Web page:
Team F also built on an existing program, Libraries Build Communities. They were charged with expanding the annual volunteer day to a program that runs throughout the year, connecting librarian volunteers with projects that need them whenever and for however long they are available. “What we want to do is start it at the state chapter level and do some pilots there, and work up to getting it all on the national level,” said team member Easter DiGangi, customer order representative at Demco. Under this model, state chapters would serve as a clearinghouse for volunteer opportunities.
“We’ve developed another project description, and we hope the next class will pick up from where we left off,” DiGangi said, adding that the team anticipates its work being continued by future Emerging Leaders. “We want to be available to the next class as mentors or advisors.”
Team D worked with ALCTS to improve the promotion Preservation Week. “We contacted some of the consortia and asked them to put information in their newsletters, and that was helpful,” said team member Cynthia Wilson, information search specialist for Thomson Reuters. “We also got administrative capabilities for the Facebook page that ALCTS had for Preservation Week and were able to post more information on that page.”
Team I’s project analyzed usability issues in library websites. “Libraries are notorious for having absolutely horrendous front-ends to very expensive databases and catalogs,” said Casey Schacher, emerging technologies librarian at Coastal Carolina University in Conway, South Carolina. “We identified the major usability issues in all type of library websites and reported on them so that libraries would have a better chance of correcting them.” Clutter, jargon, and needless animations are all prevalent issues, according to the team’s full report, “The Seven Deadliest Sins of Library Website Design,” which is available at http://connect.ala.org/files/83878/sinsslideshowfinal_pdf_19244_pdf_11729.pdf.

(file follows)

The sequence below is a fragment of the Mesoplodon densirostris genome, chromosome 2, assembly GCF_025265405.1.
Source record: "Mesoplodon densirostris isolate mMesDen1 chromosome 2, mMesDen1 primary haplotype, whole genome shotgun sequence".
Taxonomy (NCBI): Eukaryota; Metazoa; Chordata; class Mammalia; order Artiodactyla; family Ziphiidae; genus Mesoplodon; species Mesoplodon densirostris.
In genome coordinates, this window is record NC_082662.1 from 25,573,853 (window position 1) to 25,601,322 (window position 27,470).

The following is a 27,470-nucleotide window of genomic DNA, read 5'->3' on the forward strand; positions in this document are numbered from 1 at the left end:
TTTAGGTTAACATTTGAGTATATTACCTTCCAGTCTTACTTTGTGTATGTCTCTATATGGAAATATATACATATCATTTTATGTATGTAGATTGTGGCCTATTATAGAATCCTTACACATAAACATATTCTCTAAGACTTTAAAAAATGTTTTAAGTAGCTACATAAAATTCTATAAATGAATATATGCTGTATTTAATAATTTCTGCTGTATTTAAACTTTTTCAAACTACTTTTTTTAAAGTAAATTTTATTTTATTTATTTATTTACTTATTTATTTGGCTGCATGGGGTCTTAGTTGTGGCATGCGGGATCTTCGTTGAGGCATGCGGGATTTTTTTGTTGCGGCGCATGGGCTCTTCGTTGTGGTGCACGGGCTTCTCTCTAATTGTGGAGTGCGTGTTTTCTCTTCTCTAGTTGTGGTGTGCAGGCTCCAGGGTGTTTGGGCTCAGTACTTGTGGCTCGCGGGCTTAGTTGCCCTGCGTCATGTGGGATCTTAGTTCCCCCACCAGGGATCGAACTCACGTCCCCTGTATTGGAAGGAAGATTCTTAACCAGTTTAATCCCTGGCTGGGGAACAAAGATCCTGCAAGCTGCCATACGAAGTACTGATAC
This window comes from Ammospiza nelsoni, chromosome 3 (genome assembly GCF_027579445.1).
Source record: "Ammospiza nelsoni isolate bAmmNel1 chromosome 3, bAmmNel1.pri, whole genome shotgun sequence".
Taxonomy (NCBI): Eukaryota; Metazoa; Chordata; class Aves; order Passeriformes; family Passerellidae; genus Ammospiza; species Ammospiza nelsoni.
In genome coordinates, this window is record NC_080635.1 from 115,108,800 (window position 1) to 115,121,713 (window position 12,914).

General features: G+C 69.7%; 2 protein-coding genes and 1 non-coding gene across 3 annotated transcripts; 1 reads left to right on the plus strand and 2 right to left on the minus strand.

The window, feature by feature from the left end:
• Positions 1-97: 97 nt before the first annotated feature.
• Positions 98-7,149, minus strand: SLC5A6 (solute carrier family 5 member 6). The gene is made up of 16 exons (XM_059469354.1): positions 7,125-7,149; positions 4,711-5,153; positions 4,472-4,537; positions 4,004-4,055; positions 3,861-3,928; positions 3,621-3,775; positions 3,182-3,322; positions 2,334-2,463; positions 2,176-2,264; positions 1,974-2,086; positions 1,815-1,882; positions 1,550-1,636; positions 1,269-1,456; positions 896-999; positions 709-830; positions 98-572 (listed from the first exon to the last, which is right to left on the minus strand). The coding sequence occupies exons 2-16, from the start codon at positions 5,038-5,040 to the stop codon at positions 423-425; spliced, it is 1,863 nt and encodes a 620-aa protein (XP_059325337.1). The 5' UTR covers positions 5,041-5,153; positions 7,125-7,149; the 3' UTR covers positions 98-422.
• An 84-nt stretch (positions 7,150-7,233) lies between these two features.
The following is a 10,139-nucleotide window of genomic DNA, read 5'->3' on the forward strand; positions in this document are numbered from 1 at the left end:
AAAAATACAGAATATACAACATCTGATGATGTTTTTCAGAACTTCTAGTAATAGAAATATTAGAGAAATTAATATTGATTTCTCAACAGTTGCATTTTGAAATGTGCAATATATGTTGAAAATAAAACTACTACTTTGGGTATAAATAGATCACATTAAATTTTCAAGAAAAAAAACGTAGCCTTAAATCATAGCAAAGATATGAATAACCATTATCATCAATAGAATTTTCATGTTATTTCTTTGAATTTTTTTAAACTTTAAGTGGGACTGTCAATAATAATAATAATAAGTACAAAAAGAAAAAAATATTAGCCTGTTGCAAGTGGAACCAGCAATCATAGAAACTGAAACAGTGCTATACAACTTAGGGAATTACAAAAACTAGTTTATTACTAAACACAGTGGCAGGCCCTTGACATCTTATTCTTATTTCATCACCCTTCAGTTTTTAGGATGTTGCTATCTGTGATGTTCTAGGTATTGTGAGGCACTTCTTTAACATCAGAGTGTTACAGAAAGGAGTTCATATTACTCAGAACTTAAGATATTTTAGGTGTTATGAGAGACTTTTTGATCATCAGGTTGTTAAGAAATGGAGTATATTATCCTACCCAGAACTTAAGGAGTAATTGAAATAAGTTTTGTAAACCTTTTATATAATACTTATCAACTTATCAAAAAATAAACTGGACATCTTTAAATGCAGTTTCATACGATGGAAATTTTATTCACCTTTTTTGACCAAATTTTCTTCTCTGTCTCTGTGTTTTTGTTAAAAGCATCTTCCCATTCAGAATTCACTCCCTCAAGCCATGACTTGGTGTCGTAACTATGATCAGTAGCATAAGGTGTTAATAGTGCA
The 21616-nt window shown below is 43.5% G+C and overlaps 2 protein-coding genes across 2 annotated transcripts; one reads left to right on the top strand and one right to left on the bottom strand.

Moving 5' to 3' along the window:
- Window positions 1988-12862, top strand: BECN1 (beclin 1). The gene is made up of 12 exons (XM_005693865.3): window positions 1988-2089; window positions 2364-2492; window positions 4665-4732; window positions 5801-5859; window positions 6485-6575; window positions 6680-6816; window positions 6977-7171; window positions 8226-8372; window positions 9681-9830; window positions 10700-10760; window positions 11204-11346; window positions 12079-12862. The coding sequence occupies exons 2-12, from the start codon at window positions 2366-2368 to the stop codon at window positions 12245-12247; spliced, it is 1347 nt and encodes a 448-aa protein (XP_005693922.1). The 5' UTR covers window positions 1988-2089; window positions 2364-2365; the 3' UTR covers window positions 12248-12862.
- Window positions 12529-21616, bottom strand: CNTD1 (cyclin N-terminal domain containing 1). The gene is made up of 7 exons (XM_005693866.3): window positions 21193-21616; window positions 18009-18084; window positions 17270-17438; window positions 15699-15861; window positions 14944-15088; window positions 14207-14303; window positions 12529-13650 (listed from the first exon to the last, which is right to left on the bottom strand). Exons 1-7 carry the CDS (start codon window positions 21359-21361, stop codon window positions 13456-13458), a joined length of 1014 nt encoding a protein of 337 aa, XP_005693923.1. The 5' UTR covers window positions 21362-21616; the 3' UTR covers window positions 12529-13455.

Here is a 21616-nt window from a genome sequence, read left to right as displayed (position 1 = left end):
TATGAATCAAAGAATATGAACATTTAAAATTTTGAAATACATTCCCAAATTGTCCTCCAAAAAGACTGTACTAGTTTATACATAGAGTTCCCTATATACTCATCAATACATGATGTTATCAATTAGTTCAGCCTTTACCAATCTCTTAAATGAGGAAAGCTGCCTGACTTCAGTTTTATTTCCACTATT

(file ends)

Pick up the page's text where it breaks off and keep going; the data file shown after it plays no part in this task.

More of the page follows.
All of this year’s Emerging Leaders projects are available at http://connect.ala.org/node/145237.
Up to 75 Emerging Leaders are selected each year. Each applicant provides a personal statement for the selection committee to evaluate. Additional criteria include evidence of leadership potential, critical thinking skills, dedication to professional development, and a forward-thinking orientation. The committee also seeks balance across a variety of demographics, including geography, ethnicity, and type of library. “We’ve found that the greater the mix, the richer the cohort experience,” Bromberg said. Those selected as Emerging Leaders must commit to participate fully in the program through attendance at Midwinter and Annual and virtual work between conferences, and to serve ALA or a state or local professional library organization upon completion of the program.